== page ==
Store flammable products outside your living area and away from other appliances, such as heaters, furnaces, outdoor grills, which could cause the product to catch on fire.
Keep all medicines out of the reach of children. Buy only small quantities in child-resistant packaging. Never refer to medicine as "candy." Never give or take medication in the dark. Keep in mind that even though over-the-counter medications can be purchased without a prescription, some products can be dangerous to pets and children if swallowed – even in small quantities. Ingestion of small quantities of salicylates (ASA or aspirin-containing products, such as Bayer), for example, can be deadly in small children. Visine (eye drop brand) with tetrahydrozoline is a commonly used medicine that does not have a child-resistant cap and can be deadly to small children if swallowed.
What kinds of alternatives are available?
Natural cleaners are easily found at both supermarkets and health food stores. These include items such as laundry and dish detergents, window and glass cleaners, and wood cleaners. For a more cost-effective option, you can use natural products like lemon, salt, and vinegar to clean. You can find recipes and suggestions on the Internet.
In terms of paint, low- and no-VOC (volatile organic compounds) varieties are readily available.
Where can I find additional information on household chemicals and pesticides?
If you have questions or concerns about pesticides, household chemicals, waste disposal, or health hazards caused by these products, contact the following organizations.
National Pesticide Information Center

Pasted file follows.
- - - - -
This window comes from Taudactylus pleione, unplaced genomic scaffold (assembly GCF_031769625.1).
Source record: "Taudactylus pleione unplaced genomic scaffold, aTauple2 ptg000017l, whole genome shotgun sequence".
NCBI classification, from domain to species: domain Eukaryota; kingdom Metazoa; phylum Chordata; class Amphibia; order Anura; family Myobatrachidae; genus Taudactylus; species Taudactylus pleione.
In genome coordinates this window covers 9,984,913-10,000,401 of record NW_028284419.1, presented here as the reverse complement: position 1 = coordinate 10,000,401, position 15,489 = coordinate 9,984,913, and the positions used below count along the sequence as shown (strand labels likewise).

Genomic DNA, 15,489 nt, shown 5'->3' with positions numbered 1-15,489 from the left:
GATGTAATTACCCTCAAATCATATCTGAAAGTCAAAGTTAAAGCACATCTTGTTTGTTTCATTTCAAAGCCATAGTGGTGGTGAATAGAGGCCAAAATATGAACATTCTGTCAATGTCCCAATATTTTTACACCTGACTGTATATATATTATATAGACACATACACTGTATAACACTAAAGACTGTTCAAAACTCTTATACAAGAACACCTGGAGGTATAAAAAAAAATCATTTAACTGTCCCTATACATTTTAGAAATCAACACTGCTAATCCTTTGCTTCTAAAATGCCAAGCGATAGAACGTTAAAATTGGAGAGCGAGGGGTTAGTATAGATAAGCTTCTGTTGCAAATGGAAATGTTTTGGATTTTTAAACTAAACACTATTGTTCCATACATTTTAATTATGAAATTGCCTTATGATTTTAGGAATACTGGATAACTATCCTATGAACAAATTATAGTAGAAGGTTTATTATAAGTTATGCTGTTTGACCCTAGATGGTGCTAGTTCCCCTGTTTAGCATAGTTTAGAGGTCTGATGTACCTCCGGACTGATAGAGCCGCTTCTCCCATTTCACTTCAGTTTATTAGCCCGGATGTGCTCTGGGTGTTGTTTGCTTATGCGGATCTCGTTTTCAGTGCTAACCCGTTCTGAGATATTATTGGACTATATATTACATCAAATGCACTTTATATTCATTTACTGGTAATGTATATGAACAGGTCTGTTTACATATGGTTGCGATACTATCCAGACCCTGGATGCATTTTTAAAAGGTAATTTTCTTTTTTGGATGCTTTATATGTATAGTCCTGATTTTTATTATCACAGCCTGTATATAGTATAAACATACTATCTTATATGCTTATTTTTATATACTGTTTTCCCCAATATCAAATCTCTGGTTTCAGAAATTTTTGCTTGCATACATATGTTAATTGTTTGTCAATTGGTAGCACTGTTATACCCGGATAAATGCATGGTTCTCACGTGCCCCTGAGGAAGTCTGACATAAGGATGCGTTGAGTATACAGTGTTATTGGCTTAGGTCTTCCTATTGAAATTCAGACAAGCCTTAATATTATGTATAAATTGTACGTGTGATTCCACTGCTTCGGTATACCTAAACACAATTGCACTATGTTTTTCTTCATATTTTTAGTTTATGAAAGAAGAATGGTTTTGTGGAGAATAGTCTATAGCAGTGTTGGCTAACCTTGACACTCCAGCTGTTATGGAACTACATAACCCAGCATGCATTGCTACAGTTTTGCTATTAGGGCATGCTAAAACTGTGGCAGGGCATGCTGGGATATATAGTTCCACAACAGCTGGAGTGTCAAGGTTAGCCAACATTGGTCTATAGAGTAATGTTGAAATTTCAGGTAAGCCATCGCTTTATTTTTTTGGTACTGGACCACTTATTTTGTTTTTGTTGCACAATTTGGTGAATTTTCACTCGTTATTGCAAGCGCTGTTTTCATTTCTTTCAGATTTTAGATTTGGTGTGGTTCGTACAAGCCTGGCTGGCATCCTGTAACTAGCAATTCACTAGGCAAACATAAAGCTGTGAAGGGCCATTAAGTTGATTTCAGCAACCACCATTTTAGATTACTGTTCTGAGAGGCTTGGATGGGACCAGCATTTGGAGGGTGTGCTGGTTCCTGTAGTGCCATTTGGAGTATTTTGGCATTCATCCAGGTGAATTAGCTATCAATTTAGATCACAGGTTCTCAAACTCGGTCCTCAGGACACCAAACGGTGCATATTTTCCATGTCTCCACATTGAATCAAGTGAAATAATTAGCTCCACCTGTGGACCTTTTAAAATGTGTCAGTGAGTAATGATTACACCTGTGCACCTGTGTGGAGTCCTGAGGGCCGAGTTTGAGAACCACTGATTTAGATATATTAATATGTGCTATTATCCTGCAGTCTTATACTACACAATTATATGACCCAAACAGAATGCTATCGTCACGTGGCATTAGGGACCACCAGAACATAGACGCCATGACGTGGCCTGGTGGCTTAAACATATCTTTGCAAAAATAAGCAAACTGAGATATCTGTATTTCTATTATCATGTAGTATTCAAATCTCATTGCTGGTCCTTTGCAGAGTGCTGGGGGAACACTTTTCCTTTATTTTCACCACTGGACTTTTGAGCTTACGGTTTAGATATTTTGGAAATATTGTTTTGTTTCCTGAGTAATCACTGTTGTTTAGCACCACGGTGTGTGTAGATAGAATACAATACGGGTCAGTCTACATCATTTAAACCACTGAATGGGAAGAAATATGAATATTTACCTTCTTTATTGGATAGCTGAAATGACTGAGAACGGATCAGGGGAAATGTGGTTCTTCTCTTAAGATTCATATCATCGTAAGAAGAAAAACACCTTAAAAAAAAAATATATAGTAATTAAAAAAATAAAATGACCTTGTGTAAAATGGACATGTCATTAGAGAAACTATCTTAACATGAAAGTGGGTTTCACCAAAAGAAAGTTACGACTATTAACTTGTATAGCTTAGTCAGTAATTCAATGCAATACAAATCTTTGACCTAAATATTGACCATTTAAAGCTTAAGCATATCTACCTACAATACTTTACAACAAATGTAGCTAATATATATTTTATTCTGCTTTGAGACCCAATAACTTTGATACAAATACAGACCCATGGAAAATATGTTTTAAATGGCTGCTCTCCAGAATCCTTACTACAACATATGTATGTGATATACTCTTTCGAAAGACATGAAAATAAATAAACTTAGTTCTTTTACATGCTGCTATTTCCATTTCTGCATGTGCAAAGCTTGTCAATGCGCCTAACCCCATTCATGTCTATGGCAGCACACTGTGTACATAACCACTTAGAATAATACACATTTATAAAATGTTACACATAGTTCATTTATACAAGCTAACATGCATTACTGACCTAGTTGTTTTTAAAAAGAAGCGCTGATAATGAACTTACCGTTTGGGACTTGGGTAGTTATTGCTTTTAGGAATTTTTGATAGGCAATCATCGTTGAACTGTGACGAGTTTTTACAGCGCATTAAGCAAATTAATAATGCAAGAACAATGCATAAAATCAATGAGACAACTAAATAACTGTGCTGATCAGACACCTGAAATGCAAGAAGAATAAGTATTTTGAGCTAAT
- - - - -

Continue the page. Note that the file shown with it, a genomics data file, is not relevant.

Environmental Protection Agency
National Poison Control Hotline
Environmental Working Group.
The Safer Choice: How to Avoid Hazardous Home, Garden, Community and Food Use Pesticides
Robey WC, III, Meggs WJ. Chapter 195. Pesticides. In: Tintinalli JE, Stapczynski J, Ma O, Cline DM, Cydulka RK, Meckler GD, T. eds. Tintinalli's Emergency Medicine: A Comprehensive Study Guide, 7e. New York: McGraw-Hill; 2011.
library.ccf.org Accessed 3/5/2014.
Centers for Disease Control and Prevention.
Health Studies Branch: Understanding Chemical Exposures
This article was reviewed by Melissa Young, MD. Dr. Young is an internist and integrative medicine specialist at the Center For Integrative Medicine, part of Cleveland Clinic’s Wellness Institute.
© Copyright 1995-2014 The Cleveland Clinic Foundation. All rights reserved.
Can't find the health information you’re looking for?
This information is provided by the Cleveland Clinic and is not intended to replace the medical advice of your doctor or health care provider. Please consult your health care provider for advice about a specific medical condition. This document was last reviewed on: 3/3/2014...#11396